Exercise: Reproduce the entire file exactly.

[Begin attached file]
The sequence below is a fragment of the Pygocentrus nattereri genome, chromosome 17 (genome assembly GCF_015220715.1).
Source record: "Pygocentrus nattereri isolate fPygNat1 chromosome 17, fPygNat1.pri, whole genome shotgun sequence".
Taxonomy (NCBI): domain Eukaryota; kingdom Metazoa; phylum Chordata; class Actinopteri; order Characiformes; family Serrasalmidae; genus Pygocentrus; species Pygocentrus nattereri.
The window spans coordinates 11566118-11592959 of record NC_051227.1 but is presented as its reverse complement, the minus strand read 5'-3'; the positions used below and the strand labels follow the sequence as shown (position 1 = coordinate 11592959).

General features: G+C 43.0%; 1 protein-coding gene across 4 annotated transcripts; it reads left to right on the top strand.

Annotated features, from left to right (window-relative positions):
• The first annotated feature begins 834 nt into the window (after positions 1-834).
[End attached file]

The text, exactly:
The sequence below is a fragment of the Pygocentrus nattereri genome, chromosome 17 (genome assembly GCF_015220715.1).
Source record: "Pygocentrus nattereri isolate fPygNat1 chromosome 17, fPygNat1.pri, whole genome shotgun sequence".
Taxonomy (NCBI): domain Eukaryota; kingdom Metazoa; phylum Chordata; class Actinopteri; order Characiformes; family Serrasalmidae; genus Pygocentrus; species Pygocentrus nattereri.
The window spans coordinates 11566118-11592959 of record NC_051227.1 but is presented as its reverse complement, the minus strand read 5'-3'; the positions used below and the strand labels follow the sequence as shown (position 1 = coordinate 11592959).

General features: G+C 43.0%; 1 protein-coding gene across 4 annotated transcripts; it reads left to right on the top strand.

Annotated features, from left to right (window-relative positions):
• The first annotated feature begins 834 nt into the window (after positions 1-834).